It seems New York is the latest Ground Zero for the ongoing marriage debate. I’m not surprised the courts ruled against it (even Eliot Spitzer, who is openly for a law allowing gay marriage in New York, interpreted the current law as disallowing it), and I am less surprised that legislators are now taking up the cause.

For the record, I am 100 percent supportive of gay marriage. Equality issues aside, we live in a country where we have freedoms. One of those freedoms is that we can choose who to spend the rest of our lives with, who we want to be our families. Why should we deny this right to couples wo love one another? It’s not about how many gays actually want to get married, or what divorce rates are among straights, or the “sanctity of marriage” (and I certainly don’t understand how someone else’s union would affect the vows you choose to take with someone else), it’s about having the right to share your life with the one you love.

However, this post is not about my views on marriage, or my increasing annoyance with the Religious Right’s War on Sex, but instead about the rite of marriage itself, and how the laws define marriage make for some very blurry grey areas as far as those laws of state and the laws of different religions are concerned.

Marriage is an institute of the church. Most religions recognize some form of union between couples (some, such as Unitarian faiths, recognize same-sex unions as well), however for simplification purposes, I will use a Christian backdrop. The purpose of marriage is to announce before God that you are committing yourself to one other person for the rest of your life. Whether you agree with the argument that marriages without children are invalid or marriages among homosexuals are an abomination is hardly the point, and can be debated elsewhere.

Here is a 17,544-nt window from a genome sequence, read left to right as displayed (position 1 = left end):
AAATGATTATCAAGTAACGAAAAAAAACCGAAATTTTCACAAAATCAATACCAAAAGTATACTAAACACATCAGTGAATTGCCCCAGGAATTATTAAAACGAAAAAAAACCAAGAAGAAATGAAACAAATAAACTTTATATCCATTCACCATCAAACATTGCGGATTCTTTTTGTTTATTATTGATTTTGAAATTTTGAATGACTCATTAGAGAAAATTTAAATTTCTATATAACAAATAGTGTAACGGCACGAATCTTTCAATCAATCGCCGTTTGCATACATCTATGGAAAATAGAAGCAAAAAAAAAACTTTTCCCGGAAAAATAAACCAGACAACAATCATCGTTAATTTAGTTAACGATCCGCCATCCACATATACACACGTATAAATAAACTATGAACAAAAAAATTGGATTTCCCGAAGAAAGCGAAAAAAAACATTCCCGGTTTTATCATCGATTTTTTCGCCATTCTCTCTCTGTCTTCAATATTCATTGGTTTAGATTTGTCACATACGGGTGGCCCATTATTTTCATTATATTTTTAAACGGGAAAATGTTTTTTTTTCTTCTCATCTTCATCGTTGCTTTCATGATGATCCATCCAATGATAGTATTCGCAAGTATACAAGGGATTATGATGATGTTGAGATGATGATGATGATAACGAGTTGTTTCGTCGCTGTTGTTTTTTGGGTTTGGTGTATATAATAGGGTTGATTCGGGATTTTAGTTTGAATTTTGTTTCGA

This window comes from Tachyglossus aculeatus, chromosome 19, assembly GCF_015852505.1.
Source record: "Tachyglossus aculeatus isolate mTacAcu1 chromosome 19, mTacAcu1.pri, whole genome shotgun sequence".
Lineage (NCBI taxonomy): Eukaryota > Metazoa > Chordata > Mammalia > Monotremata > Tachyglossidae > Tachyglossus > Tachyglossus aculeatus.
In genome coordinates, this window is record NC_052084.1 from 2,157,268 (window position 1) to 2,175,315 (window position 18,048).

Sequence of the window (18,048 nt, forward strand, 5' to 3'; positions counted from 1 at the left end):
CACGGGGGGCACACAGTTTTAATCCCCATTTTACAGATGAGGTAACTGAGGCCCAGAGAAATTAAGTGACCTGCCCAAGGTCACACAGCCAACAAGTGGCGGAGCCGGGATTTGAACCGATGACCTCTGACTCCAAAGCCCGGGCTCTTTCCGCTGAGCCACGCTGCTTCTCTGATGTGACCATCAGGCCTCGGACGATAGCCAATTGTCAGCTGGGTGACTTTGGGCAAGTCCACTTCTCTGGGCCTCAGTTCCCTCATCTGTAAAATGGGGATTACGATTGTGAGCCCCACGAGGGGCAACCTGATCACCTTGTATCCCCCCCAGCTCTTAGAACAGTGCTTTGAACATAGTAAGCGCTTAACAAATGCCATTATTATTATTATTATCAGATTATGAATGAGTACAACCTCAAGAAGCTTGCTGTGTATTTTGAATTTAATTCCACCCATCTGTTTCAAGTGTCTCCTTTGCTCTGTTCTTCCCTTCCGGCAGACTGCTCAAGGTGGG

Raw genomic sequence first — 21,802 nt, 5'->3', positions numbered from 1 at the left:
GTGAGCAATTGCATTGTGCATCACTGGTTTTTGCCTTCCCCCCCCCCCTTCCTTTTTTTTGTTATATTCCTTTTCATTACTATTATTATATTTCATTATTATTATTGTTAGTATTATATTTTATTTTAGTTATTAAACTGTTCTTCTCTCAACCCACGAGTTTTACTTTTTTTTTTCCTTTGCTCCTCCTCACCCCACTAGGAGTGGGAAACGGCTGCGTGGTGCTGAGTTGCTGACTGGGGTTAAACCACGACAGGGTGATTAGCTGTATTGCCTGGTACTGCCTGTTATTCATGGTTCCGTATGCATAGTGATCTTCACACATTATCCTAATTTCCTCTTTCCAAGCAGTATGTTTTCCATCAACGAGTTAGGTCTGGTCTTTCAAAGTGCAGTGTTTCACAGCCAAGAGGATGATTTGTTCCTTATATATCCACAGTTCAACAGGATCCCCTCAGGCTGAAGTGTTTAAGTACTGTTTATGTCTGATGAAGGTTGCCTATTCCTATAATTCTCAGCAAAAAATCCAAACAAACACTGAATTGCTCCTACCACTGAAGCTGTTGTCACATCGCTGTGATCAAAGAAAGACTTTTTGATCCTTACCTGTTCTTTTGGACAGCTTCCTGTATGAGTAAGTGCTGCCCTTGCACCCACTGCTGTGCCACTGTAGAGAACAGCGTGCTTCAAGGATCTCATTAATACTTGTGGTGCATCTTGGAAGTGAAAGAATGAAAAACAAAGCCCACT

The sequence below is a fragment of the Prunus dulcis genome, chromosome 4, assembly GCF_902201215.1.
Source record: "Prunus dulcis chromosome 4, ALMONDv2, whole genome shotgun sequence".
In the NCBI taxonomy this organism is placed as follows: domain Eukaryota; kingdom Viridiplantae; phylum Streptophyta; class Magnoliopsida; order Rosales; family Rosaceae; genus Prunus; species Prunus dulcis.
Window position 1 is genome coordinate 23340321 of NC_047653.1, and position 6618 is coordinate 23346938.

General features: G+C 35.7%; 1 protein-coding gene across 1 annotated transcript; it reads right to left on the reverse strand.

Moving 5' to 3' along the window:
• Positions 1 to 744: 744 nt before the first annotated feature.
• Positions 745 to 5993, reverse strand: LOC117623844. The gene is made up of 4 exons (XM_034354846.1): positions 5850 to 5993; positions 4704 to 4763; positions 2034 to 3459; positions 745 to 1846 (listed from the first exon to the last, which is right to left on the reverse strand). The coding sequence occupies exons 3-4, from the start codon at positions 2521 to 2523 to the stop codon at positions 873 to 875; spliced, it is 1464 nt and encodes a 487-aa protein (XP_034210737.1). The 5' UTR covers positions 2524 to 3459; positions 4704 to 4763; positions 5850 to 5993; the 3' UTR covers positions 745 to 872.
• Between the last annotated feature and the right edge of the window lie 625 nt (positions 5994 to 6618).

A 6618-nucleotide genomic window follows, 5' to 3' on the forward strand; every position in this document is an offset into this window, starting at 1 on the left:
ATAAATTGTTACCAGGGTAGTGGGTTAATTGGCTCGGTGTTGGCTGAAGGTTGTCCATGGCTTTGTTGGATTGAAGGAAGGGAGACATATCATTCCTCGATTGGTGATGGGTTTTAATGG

So, if marriage is to announce to God that, this is it, the end of the rope, that makes it religious. So, why, exactly, is the state weighing in on the matter? “Marriage” at the state level represents a binding contract. Essentially, it ties you to another human being financially and legally. The religious union is an emotional one, and the state union is much more sterile.

In essence, “marriage” is simply just a fancy term for “civil union.” You don’t get “married,” by a justice of the peace. You get “married” by a priest, minister, holy woman or some other religious entity. Most people, however, when they get married, also join in a civil union for a number of obvious reasons. However, not always – many will join in these civil unions for legal purposes (such as health insurance or green cards) and hold off on the religious commitment for a later date. And, though less common but not unheard of, some commit in a religious ceremony but never sign a legal marriage license.

So. Though I disagree with the whys, I do agree that many of the religious denominations that are against gay marriage have a point – marriage IS an institute of the church. However, if a church wants to perform a marriage between a gay couple, I think the state should butt out of that as well. In the meantime, the state version of marriage is a civil union. Case in point: A Catholic does not get to have a divorce. Catholics can be granted annulments, but they are not easy to get. In the eyes of the Catholic Church, once you’re married, you’re married. However, the state will let you break that contract. How can you call them the same thing when one half has a different set of rules than the other?

Would calling all state contractual marriages “civil unions” instead make those who are against gay marriage more likely to lighten up? Not likely. However, as long as “marriage” is used as the term for that binding contract these grey areas are going to continue to be mucked up.